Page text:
In certain aspects, the emergency response module also tracks and logs the time required to deliver messages, delivery confirmations and interval, as well as delivery system used. The emergency response module also can send a delivery report with this information to the emergency message log, and send it via email to the response unit's email designated for delivery of emergency messages. The emergency response module also can send a copy of the report to the system administrator.
Referring to FIG. 1, in some embodiments, emergency messaging system 100 (i.e., an messaging system) can include: (a) a response computer system 101; (b) two or more remote computing devices 102, 103, and 104; (c) one or more first level response units 105; and (d) one or more second level response units 106. In some examples, response computer system 101, remote computing devices 102, 103, and 104, first level response units 105, and second level response units 106 can be configured to communicate using communications network 108.
In the same or different embodiments, emergency messaging system 100 can include: (a) an emergency response module 150 (i.e., a response module) configured to run on processing unit 161 of emergency response computer system 101; (b) an emergency communications module 110 configured to run on processing unit 121 of remote computing device 102; (c) an emergency communications module 143 configured to run on a processing unit of remote computing device 103; and (d) an emergency communications module 144 configured to run on a processing unit of remote computing device 104.
Emergency response computer system 101 can include: (a) at least one processing unit 161; (b) emergency response module 150 configured to run on processing unit 161; (c) a storage device 162; and (d) an operating system 165 configured to run on processing unit 161. In many embodiments, emergency response module 150 can include: (a) a device communications module 151; (b) a processing module 152; (c) an alert reception module 153; (d) a response module 154; (e) a notification module 155; (f) a determination module 156; (g) an administration module 157; and (h) a user location update module 159.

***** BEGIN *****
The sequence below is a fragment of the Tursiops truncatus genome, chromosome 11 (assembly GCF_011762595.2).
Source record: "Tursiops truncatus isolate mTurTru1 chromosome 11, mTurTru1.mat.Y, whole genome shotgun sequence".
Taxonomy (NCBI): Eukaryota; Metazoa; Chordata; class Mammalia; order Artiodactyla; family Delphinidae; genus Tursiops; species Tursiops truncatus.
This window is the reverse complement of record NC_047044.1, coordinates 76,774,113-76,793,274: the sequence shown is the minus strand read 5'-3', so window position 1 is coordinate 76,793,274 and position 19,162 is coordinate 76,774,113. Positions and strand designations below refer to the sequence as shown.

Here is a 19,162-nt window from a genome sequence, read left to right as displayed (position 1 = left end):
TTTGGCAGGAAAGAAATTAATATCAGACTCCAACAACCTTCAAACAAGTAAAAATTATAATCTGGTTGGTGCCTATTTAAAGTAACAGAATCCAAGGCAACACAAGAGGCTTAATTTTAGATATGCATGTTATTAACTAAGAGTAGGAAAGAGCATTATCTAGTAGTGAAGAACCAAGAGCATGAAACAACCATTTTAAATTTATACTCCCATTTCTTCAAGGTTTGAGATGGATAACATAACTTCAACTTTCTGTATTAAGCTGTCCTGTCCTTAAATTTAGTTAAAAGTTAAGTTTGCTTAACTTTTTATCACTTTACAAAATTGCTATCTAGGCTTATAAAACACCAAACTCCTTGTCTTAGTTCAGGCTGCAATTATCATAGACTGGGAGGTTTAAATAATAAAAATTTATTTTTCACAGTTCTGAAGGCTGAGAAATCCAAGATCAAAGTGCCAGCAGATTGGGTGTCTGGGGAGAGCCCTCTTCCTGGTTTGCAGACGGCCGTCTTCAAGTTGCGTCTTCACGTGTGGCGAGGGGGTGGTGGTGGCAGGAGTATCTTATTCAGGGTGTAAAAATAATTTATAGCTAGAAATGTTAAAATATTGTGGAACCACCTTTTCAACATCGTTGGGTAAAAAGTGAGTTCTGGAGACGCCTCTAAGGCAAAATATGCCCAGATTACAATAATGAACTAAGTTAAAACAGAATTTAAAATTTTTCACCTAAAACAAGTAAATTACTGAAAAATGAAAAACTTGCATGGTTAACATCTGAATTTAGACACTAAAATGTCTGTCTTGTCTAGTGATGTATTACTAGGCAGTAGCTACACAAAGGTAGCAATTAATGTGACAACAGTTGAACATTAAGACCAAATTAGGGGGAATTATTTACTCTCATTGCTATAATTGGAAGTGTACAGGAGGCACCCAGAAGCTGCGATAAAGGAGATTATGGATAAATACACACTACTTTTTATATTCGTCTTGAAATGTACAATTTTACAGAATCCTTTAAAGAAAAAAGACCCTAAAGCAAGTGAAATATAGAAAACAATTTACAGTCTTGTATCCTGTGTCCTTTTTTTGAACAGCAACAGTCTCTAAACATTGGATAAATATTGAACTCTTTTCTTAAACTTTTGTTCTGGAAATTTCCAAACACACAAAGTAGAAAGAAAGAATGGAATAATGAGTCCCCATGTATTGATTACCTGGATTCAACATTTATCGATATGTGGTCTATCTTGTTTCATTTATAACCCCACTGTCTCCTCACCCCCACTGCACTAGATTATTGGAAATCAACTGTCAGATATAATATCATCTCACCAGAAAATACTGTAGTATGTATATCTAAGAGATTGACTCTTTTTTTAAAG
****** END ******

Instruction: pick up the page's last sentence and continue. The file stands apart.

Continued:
In some examples, remote computing devices 102, 103, and 104 can be smart devices configured to execute one or more software programs. For example, each of remote computing devices 102, 103, and 104 can be an iPhone® or iPad® device manufactured by Apple Computers, Inc. of Cupertino, Calif., a Blackberry® device, manufactured or licensed by Research in Motion Limited, or a smart device running the Android™ operating system of Google, Inc., and/or a Palm® device manufactured or licensed by Palm, Inc. The software program can run in the foreground as an application, in the background with the operating system, or there can be a partial operating system integration.